Recruitment, funding, technology issues top agenda for academic, research librarians

Contact: Larra Clark


Amy Wright (Charlotte)


For Immediate Release

March 10, 2003

Recruitment, funding, technology issues top agenda for academic, research librarians

National marketing effort to kick off in Charlotte at Association of College and Research Libraries conference, April 10-13

(CHARLOTTE, N.C.) More than 2,000 librarians from academic and research libraries nationwide will convene in Charlotte during National Library Week (April 6-12) to discuss a host of pressing issues affecting higher education, including librarian recruitment, funding and technology issues. With a conference theme of "Learning to Make a Difference," these partners in education also will tackle student assessment, online privacy, how to help faculty address plagiarism and how to best teach students to find the best resources in print and on the Web.

"Great libraries are key to a great education," said Helen Spalding, president of the Association of College and Research Libraries (ACRL), the largest individual membership organization in North America that focuses specifically on the needs and interests of academic librarians. "College and research libraries connect our students, professors, researchers and, in many communities, the general public with a world of information."

ACRL also will launch the first-ever national marketing campaign highlighting the contributions of college and research libraries and librarians. The ACRL @ your library™ Campaign seeks to promote awareness of the unique role of academic and research libraries, increase visibility and support for academic and research libraries and librarians and position librarianship as a desirable career option. A full-day preconference devoted to the topic has sold out.

"Marketing is still a relatively new concept to many librarians, so I'm very excited to be launching this initiative at our conference," Spalding said. "In today's complex information environment, we have a greater responsibility to communicate the resources and expertise our libraries and librarians provide on our campuses and in our society."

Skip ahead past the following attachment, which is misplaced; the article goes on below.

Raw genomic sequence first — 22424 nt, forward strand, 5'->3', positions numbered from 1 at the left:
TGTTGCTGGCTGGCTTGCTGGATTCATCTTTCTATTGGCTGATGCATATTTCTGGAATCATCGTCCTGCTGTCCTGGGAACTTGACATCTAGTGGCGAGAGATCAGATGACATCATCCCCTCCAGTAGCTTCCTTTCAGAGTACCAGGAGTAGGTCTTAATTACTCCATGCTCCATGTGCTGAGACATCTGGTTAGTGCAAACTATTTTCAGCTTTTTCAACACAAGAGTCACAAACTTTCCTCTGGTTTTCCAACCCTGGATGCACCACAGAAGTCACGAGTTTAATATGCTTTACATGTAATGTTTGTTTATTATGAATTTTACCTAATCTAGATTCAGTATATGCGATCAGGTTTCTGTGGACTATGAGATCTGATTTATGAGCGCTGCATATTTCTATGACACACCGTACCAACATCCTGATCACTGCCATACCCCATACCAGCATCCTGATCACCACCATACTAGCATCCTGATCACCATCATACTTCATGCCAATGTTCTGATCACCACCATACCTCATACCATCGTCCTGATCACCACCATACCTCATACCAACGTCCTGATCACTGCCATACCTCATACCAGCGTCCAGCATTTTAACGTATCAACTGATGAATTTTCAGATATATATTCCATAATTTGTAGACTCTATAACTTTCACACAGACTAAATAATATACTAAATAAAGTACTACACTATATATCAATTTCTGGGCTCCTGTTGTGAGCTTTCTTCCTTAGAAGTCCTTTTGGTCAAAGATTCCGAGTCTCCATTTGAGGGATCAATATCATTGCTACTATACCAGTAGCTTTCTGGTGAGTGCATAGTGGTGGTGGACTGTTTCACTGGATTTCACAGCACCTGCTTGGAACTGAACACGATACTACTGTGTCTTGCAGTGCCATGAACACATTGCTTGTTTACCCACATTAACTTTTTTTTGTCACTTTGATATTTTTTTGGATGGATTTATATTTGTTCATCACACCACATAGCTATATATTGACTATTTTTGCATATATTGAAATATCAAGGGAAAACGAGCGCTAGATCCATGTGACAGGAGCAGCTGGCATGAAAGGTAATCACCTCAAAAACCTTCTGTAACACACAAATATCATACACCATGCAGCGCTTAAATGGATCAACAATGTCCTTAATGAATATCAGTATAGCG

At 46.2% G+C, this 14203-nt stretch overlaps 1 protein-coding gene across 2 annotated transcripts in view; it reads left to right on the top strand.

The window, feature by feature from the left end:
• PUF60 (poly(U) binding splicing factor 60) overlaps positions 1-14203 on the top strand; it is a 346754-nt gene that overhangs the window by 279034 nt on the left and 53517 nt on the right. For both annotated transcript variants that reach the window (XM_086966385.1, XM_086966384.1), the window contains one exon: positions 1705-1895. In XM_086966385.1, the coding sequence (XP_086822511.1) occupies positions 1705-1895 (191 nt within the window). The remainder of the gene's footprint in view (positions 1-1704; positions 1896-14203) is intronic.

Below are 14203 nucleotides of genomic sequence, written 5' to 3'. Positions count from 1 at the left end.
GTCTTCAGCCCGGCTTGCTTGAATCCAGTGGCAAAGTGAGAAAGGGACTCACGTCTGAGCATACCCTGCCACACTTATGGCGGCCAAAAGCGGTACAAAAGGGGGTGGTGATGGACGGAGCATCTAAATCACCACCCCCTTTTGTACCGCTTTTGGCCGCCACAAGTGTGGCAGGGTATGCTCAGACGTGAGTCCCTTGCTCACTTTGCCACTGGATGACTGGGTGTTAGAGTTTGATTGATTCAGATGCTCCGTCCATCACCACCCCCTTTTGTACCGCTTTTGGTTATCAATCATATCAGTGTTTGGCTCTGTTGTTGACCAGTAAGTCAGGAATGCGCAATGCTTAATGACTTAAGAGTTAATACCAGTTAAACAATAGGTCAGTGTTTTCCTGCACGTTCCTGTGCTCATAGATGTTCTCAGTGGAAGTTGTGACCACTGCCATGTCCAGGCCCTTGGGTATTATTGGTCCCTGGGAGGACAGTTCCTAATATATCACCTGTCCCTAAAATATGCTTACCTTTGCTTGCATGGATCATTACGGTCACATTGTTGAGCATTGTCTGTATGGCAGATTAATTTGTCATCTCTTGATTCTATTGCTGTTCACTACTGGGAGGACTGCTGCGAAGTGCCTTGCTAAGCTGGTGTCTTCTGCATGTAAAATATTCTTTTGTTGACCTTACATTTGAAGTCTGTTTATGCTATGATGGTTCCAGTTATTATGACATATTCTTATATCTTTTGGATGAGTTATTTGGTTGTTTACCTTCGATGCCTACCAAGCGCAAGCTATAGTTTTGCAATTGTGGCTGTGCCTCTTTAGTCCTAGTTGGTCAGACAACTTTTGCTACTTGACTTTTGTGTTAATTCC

Many of the innovations now making their way into public libraries had their start in college and research libraries. These technologies include virtual reference, wireless access, online library catalogs, virtual library tours, Web-based learning tools and digital library collections. Academic librarians answer 97 million reference questions each year - almost three times the attendance at college football games.

While many universities and colleges are investing in their future by funding new library construction and renovations, operating budgets are being threatened nationwide. Governor Gray Davis (Calif.) has proposed doubling tuition fees in the next academic year and has called for a mid-year budget cut of $288 million in funds to community colleges. Cambria Area Community College (Penn.) is facing a budget freeze that will result in no new library materials and cuts in service hours. And while college libraries receive less than three cents of every dollar spent on higher education, they are seeing skyrocketing costs of 200 percent for academic journals. The American Library Association (ALA) has accumulated information on
library funding cuts.

Kicking off the conference Thursday at 4 p.m. will be
Paul Duguid, coauthor of "The Social Life of Information" (2000), who will discuss the library's role as a community and the relationship between librarians and their users.
Bill Ferris, coeditor of the Encyclopedia of the South and associate director of University of North Carolina's Center for the Study of the American South, will be the keynote speaker at an all-conference luncheon Saturday at noon.
Belle Wheelan, Secretary of Education for the Commonwealth of Virginia, will close the conference Sunday at 10:15 a.m.

More than
200 exhibits featuring state-of-the-art information products will feature the latest and best in library and information services for students and researchers. Free one-day exhibit passes are available on Friday and Saturday to the public.

With more than 12,000 members nationwide, ACRL is the largest division of the ALA.

To arrange interviews or obtain press credentials to attend any of the 100+ programs, please contact the ALA Press Office at 312-280-5043 or email to For more information, see the conference Web site at